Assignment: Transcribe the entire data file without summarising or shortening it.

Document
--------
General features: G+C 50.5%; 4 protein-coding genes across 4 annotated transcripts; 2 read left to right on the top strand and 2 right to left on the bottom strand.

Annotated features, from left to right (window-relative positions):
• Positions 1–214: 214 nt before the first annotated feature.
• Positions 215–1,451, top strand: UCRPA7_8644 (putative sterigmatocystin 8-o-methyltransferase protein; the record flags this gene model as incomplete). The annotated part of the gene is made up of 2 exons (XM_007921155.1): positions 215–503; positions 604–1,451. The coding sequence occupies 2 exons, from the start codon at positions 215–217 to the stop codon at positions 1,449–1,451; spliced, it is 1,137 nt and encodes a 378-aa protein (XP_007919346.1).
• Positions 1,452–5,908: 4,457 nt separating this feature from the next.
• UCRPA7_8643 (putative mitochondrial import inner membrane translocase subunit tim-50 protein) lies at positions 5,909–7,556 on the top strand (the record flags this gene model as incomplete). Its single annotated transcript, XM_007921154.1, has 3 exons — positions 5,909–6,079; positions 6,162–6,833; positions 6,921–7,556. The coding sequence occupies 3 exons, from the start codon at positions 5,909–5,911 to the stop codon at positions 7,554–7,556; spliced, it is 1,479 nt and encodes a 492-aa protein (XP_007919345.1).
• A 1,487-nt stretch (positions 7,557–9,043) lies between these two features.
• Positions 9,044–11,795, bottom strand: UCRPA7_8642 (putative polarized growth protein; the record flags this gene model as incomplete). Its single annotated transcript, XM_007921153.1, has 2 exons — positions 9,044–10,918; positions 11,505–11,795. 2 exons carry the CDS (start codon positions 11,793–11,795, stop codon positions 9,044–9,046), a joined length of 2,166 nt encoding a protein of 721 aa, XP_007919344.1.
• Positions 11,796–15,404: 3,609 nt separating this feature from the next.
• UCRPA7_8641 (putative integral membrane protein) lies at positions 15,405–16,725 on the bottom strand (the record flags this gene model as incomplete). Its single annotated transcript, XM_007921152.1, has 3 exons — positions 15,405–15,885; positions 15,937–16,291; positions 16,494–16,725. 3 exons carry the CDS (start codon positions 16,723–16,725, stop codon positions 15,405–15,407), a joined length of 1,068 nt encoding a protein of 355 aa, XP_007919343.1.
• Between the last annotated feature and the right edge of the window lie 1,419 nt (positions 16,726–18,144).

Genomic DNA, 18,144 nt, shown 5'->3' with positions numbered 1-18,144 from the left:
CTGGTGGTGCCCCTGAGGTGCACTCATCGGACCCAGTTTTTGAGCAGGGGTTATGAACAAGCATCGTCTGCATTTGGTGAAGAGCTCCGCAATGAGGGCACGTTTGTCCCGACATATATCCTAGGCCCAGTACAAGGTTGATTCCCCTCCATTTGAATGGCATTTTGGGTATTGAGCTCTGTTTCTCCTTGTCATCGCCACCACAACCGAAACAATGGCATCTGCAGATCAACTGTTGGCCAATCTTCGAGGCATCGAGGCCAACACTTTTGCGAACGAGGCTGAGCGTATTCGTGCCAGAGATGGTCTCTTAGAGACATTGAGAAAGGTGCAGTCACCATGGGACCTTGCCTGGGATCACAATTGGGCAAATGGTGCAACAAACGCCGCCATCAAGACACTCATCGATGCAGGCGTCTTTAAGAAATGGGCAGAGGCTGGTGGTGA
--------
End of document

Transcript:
General features: G+C 50.5%; 4 protein-coding genes across 4 annotated transcripts; 2 read left to right on the top strand and 2 right to left on the bottom strand.

Annotated features, from left to right (window-relative positions):
• Positions 1–214: 214 nt before the first annotated feature.
• Positions 215–1,451, top strand: UCRPA7_8644 (putative sterigmatocystin 8-o-methyltransferase protein; the record flags this gene model as incomplete). The annotated part of the gene is made up of 2 exons (XM_007921155.1): positions 215–503; positions 604–1,451. The coding sequence occupies 2 exons, from the start codon at positions 215–217 to the stop codon at positions 1,449–1,451; spliced, it is 1,137 nt and encodes a 378-aa protein (XP_007919346.1).
• Positions 1,452–5,908: 4,457 nt separating this feature from the next.
• UCRPA7_8643 (putative mitochondrial import inner membrane translocase subunit tim-50 protein) lies at positions 5,909–7,556 on the top strand (the record flags this gene model as incomplete). Its single annotated transcript, XM_007921154.1, has 3 exons — positions 5,909–6,079; positions 6,162–6,833; positions 6,921–7,556. The coding sequence occupies 3 exons, from the start codon at positions 5,909–5,911 to the stop codon at positions 7,554–7,556; spliced, it is 1,479 nt and encodes a 492-aa protein (XP_007919345.1).
• A 1,487-nt stretch (positions 7,557–9,043) lies between these two features.
• Positions 9,044–11,795, bottom strand: UCRPA7_8642 (putative polarized growth protein; the record flags this gene model as incomplete). Its single annotated transcript, XM_007921153.1, has 2 exons — positions 9,044–10,918; positions 11,505–11,795. 2 exons carry the CDS (start codon positions 11,793–11,795, stop codon positions 9,044–9,046), a joined length of 2,166 nt encoding a protein of 721 aa, XP_007919344.1.
• Positions 11,796–15,404: 3,609 nt separating this feature from the next.
• UCRPA7_8641 (putative integral membrane protein) lies at positions 15,405–16,725 on the bottom strand (the record flags this gene model as incomplete). Its single annotated transcript, XM_007921152.1, has 3 exons — positions 15,405–15,885; positions 15,937–16,291; positions 16,494–16,725. 3 exons carry the CDS (start codon positions 16,723–16,725, stop codon positions 15,405–15,407), a joined length of 1,068 nt encoding a protein of 355 aa, XP_007919343.1.
• Between the last annotated feature and the right edge of the window lie 1,419 nt (positions 16,726–18,144).

Genomic DNA, 18,144 nt, shown 5'->3' with positions numbered 1-18,144 from the left:
CTGGTGGTGCCCCTGAGGTGCACTCATCGGACCCAGTTTTTGAGCAGGGGTTATGAACAAGCATCGTCTGCATTTGGTGAAGAGCTCCGCAATGAGGGCACGTTTGTCCCGACATATATCCTAGGCCCAGTACAAGGTTGATTCCCCTCCATTTGAATGGCATTTTGGGTATTGAGCTCTGTTTCTCCTTGTCATCGCCACCACAACCGAAACAATGGCATCTGCAGATCAACTGTTGGCCAATCTTCGAGGCATCGAGGCCAACACTTTTGCGAACGAGGCTGAGCGTATTCGTGCCAGAGATGGTCTCTTAGAGACATTGAGAAAGGTGCAGTCACCATGGGACCTTGCCTGGGATCACAATTGGGCAAATGGTGCAACAAACGCCGCCATCAAGACACTCATCGATGCAGGCGTCTTTAAGAAATGGGCAGAGGCTGGTGGTGA